Small structures seen as humane stopgap until housing is available
Advocates of a plan to build so-called tiny houses for homeless people showed how quickly they can be constructed during a demonstration in North Park on Wednesday.
Finding a place to put the houses may be more of a challenge.
Activist Jeeni Criscenzo of the nonprofit group Amikas said San Diego is not complying with a 2007 state law that requires California cities to identify areas for emergency shelters, and she is preparing to file a complaint and possibly a lawsuit if the situation doesn’t change.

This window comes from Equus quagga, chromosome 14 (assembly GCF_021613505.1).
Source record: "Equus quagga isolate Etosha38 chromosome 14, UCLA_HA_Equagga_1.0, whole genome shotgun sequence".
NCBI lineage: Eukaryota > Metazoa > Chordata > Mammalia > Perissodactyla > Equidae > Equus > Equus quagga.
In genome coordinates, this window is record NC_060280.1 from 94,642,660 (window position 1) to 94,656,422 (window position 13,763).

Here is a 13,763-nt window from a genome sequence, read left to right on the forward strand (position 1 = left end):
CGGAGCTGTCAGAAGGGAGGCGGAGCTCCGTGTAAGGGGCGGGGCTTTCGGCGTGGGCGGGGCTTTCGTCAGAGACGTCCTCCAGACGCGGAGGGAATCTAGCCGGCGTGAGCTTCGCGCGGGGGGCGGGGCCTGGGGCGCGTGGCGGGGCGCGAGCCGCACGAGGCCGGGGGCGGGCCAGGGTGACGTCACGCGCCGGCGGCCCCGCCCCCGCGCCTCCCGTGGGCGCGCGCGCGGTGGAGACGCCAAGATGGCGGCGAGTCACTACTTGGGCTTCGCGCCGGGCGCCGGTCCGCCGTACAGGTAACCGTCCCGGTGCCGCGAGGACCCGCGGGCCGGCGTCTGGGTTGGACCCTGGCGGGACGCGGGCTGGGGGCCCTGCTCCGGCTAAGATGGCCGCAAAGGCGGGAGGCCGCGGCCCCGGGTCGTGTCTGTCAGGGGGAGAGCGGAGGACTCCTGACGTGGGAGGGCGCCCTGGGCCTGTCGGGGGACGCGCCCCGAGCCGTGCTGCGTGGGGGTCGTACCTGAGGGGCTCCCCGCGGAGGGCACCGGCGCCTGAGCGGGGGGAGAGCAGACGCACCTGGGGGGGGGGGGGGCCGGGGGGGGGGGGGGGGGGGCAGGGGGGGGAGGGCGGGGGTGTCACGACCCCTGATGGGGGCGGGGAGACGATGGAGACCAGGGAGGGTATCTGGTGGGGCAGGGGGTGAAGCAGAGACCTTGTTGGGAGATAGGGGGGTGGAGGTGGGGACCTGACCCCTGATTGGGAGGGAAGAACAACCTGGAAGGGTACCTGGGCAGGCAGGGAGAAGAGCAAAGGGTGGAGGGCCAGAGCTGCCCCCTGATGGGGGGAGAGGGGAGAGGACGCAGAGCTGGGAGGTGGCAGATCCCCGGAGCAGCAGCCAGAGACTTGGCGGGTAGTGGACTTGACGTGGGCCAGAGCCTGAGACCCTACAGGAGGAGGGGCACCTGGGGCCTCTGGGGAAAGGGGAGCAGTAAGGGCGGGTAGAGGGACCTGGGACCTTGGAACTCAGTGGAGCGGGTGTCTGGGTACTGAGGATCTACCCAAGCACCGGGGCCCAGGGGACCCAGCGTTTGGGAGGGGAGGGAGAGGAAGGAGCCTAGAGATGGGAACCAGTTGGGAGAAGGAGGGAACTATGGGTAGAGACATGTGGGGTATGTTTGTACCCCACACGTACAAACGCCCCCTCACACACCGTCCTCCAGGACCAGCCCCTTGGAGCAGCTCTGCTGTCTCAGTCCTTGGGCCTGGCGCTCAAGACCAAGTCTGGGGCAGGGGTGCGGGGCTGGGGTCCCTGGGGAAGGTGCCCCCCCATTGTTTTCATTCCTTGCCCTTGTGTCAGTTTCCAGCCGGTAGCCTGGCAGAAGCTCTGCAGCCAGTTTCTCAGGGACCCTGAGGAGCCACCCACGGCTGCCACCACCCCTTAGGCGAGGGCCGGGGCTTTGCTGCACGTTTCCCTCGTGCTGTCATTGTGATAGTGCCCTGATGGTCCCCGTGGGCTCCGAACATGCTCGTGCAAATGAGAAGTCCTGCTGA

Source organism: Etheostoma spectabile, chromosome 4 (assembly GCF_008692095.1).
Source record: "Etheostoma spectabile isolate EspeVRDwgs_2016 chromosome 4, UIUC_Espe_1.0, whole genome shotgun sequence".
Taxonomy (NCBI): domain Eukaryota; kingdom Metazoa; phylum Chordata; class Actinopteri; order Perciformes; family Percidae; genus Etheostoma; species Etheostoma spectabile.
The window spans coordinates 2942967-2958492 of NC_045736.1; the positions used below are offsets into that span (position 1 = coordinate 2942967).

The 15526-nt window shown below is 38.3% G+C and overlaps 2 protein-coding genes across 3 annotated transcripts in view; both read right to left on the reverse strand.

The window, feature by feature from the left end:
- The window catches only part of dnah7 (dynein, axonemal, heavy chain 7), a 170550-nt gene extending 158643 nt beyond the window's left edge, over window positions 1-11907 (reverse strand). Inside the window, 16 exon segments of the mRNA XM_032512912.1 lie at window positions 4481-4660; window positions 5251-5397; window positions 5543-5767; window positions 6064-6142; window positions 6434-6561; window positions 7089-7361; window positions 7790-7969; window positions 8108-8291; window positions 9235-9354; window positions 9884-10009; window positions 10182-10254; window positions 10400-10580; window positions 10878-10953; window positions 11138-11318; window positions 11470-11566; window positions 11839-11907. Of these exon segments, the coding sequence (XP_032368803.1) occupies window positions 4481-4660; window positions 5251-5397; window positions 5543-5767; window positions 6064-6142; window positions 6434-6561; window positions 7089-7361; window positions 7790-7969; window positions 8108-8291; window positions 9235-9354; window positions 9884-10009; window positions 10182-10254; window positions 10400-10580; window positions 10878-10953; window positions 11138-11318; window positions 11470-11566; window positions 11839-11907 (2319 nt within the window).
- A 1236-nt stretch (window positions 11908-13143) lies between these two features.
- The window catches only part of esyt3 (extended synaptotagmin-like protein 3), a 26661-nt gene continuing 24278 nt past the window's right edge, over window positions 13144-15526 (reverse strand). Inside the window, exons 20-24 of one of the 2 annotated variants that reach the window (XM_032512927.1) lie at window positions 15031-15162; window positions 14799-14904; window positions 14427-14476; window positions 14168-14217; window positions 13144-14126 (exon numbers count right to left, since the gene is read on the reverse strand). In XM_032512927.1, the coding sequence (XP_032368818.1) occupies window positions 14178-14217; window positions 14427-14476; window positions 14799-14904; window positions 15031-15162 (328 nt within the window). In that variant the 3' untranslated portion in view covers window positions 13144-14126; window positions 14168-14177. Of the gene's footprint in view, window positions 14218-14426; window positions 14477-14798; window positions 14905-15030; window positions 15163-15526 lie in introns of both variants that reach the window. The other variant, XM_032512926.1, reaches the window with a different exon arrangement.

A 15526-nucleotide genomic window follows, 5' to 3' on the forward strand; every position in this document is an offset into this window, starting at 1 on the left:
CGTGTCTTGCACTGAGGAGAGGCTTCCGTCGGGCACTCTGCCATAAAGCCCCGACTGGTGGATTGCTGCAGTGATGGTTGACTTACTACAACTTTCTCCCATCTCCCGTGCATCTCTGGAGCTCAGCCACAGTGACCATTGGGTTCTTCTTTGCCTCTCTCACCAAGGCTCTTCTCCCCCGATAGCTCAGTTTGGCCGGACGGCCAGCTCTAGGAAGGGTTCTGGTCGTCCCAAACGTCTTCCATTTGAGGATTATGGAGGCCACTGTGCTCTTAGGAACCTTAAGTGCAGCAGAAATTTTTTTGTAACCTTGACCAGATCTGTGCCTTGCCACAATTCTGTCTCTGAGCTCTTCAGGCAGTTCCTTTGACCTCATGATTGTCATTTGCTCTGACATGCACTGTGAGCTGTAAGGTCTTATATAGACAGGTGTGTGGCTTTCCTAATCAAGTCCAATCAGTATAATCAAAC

Criscenzo and other advocates of tiny houses say the small structures would be an attractive alternative to the conditions that exist downtown, where some streets are lined with tents and where litter has prompted the city to conduct weekly clean-ups.
Families and individuals could live in about 20 or 30 houses in small “villages” that would include portable restrooms and showers, she said.